1. ’Tis done by me, and ends in Margaret.”

Queen Elizabeth

255
  1. Thus have you breath’d your curse against yourself.

Queen Margaret

256 - 261
  1. Poor painted queen, vain flourish of my fortune!
  2. Why strew’st thou sugar on that bottled spider
  3. Whose deadly web ensnareth thee about?
  4. Fool, fool, thou whet’st a knife to kill thyself.
  5. The day will come that thou shalt wish for me
  6. To help thee curse this poisonous bunch-back’d toad.

Hastings

262 - 263
  1. False-boding woman, end thy frantic curse,
  2. Lest to thy harm thou move our patience.

Queen Margaret

264
  1. Foul shame upon you, you have all mov’d mine.

Rivers

265
  1. Were you well serv’d, you would be taught your duty.

Queen Margaret

266 - 268
  1. To serve me well, you all should do me duty,
  2. Teach me to be your queen, and you my subjects:
  3. O, serve me well, and teach yourselves that duty!

Marquess of Dorset

269
  1. Dispute not with her, she is lunatic.

Queen Margaret

270 - 275
  1. Peace, Master Marquess, you are malapert,
  2. Your fire-new stamp of honor is scarce current.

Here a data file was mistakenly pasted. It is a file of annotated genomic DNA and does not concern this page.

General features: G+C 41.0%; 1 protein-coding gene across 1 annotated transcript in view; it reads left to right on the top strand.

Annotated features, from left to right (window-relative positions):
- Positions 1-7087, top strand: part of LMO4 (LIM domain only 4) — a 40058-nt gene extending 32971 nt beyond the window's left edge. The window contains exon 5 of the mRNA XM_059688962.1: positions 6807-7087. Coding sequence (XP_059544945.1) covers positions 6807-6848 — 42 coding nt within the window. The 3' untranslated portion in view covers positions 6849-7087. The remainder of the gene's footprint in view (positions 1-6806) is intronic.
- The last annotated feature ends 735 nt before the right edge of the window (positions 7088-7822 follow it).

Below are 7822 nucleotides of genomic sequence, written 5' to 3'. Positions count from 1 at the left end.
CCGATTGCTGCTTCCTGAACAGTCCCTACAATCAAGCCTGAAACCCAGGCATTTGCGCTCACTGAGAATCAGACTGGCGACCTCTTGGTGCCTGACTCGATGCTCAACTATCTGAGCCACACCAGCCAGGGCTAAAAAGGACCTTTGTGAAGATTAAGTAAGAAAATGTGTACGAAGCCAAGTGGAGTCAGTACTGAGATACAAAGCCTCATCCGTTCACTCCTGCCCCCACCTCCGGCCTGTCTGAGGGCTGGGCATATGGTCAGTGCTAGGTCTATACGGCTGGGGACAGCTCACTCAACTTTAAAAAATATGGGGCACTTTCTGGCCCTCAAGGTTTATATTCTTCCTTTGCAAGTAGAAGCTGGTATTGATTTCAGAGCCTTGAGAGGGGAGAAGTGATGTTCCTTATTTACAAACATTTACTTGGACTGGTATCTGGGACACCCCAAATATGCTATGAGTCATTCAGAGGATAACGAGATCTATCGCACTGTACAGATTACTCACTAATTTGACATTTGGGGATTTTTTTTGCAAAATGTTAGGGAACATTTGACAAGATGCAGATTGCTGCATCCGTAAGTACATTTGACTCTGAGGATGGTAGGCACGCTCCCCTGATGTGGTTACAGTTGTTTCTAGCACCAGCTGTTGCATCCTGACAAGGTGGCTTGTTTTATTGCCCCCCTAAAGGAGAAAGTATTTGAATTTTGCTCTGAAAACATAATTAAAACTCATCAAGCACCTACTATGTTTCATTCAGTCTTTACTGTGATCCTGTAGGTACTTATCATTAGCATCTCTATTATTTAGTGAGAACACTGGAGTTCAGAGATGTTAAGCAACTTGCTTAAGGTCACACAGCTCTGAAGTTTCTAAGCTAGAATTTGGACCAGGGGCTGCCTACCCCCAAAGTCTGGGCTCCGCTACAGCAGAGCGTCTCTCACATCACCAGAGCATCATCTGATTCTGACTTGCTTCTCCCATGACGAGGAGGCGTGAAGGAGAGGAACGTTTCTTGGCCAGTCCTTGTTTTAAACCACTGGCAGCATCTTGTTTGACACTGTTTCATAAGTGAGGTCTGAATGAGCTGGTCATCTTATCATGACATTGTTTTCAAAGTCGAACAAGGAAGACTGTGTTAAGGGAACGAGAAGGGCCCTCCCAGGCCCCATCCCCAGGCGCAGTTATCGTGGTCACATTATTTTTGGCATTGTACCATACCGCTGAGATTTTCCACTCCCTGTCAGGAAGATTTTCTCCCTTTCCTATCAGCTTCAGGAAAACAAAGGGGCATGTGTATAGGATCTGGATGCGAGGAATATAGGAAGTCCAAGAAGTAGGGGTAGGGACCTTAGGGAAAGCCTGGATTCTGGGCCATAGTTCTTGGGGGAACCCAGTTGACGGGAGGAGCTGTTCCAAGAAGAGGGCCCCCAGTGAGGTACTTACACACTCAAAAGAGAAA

3. O that your young nobility could judge
  4. What ’twere to lose it and be miserable!
  5. They that stand high have many blasts to shake them,
  6. And if they fall, they dash themselves to pieces.

Richard, Duke of Gloucester

276
  1. Good counsel, marry! Learn it, learn it, Marquess.

Marquess of Dorset

277
  1. It touches you, my lord, as much as me.

Richard, Duke of Gloucester

278 - 280
  1. Ay, and much more; but I was born so high,
  2. Our aery buildeth in the cedar’s top
  3. And dallies with the wind and scorns the sun.

Queen Margaret

281 - 287
  1. And turns the sun to shadealas, alas!
  2. Witness my son, now in the shade of death,
  3. Whose bright out-shining beams thy cloudy wrath
  4. Hath in eternal darkness folded up.
  5. Your aery buildeth in our aery’s nest:
  6. O God that seest it, do not suffer it!
  7. As it is won with blood, lost be it so!

Duke of Buckingham

288
  1. Peace, peace, for shame! If not, for charity.

Queen Margaret

289 - 294
  1. Urge neither charity nor shame to me.
  2. Turning to the others.
  3. Uncharitably with me have you dealt,
  4. And shamefully my hopes, by you, are butcher’d.
  5. My charity is outrage, life my shame,